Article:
Post-retirement illness indicates teaching apparently good for the health


As I began composing this column, I was aware of a throbbing in my upper left arm, a result of a flu shot I’d had that day.

The pharmacy I went to was out of the age 65-and-up vaccine. So I drove to another pharmacy — also out — then returned home to telephone other locations until I finally found one that had it.

As I was relating this incident to my non-retired sweetheart, she observed that one advantage of retirement is that I now had some time to drive around to ascertain where the flu shots were available. She also wisely stated that it would be well for me to call around before making fruitless journeys. Yes, as usual, she is right!

As I thought about what I would do post-retirement, my wife and I decided to volunteer for the Walla Walla Symphony. Our first gig was serving as ticket-takers for entering concert patrons. We also helped stuff the programs that were distributed. It was an enjoyable experience getting to know and working with the other symphony volunteers, as well as welcoming concertgoers and helping them know where their seats were located. Then in addition, hearing a spectacular concert.

It was interesting to see how many people in the community we knew as they arrived in the foyer of Cordiner Hall. As I tore off their ticket stubs, several concert attendees commented on my monthly column about retirement. It is often retired folk who nod sagely and tell me they identify with things I write about.

My grandson’s school recently celebrated Grandparents’ Day. Grandparents, or those who are honorary grandparents, come in one day and spend some time in the classrooms where their grandchildren are students. Each receive a free lunch provided by the school.

I volunteer in my grandson’s classroom each week, and Grandparents’ Day was the same day as my volunteering. This event must have been on my mind, as I dreamed about it one night.

My dream began with me in the classroom to present the subject that I do with the students. However, I was not at all prepared. As I looked through my papers, with the students sitting there waiting for me to begin, I became aware that I had not duplicated the handouts I always give the students, and the only copy I had was printed in an extremely messy state.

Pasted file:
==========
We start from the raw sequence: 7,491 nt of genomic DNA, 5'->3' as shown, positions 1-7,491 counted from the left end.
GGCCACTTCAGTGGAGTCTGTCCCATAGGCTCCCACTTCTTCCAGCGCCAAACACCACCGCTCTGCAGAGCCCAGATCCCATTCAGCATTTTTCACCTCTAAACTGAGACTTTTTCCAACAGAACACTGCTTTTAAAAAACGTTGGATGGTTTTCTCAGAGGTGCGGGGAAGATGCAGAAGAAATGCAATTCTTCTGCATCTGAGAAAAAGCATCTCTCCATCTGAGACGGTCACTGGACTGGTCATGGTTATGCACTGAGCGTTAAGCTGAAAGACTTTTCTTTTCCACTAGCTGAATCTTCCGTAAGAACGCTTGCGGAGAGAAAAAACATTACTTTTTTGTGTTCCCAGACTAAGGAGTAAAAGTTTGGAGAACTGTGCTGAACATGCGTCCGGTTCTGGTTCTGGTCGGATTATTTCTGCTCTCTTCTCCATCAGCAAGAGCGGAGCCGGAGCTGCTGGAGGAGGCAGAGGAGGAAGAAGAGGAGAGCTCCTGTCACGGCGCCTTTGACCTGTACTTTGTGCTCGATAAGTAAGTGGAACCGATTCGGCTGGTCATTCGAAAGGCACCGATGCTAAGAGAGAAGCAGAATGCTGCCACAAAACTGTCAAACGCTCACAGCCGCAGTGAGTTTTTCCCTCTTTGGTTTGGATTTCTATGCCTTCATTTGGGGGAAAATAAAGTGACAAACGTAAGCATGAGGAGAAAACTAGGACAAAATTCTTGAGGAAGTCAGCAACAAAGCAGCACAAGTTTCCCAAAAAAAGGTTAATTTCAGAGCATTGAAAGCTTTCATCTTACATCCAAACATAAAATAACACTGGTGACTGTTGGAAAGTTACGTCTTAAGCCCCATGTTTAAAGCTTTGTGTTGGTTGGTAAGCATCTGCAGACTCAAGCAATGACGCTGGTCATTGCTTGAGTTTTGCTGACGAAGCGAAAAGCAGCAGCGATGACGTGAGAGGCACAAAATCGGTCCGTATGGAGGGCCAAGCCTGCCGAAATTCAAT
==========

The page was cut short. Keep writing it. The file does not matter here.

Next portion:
I’ll never know what happened in the classroom because the scene quickly shifted. I was now in a school auditorium on a stage with a group of boys. We were singing “There Is Nothin’ Like A Dame” from the musical “South Pacific.” At the end of the song we were to raise our hands in a cheer. The boy students were rather lackadaisical in their cheering, so I demonstrated a more ebullient version for them. They did not seem convinced by my outlandish outburst.

The rehearsal over, we left the stage. Looking at my watch, I suddenly realized that it was time for me to each lunch with my grandson. Rushing out of the auditorium over a plethora of hurdles and through crowd control devices installed in the school’s dining commons, I made my way to my grandson’s classroom.

I don’t know if I got there to eat because it was then that I awakened with “There Is Nothin’ Like A Dame” going through my brain. I was thankful for “Sunday Baroque” on National Public Radio, which gave me a welcome musical diversion from the Broadway tune that had infiltrated and captured my mind.

As I write this I am also enduring the onset of a cold. Rather suddenly the other day I developed a slight cough. At first I thought it was allergies, which I do have seasonally. I mentioned this during a checkup visit with my doctor, who said that there didn’t seem to be any factors present now that might be the cause of allergies, harvest being over and nothing blooming as in spring.

I related the irony of this to my lovely wife. I rarely, if ever, caught a cold during the years I was teaching week after week with seven classes a day coming in and out of my classroom, bringing their sniffles, snuffles, sneezes and coughs with them. Now that I am retired and not around a large number of students, I come down with a cold. And it is a doozy! I believe I am single-handedly supporting rising sales for the Kleenex company.

Excuse me — I feel a whopper of a sneeze coming on.

Stay tuned.

Terry Koch is stepping into the life of a retiree after 46 years of teaching music at the grade school, high school and college levels. He can be reached at 509-529-6101 or


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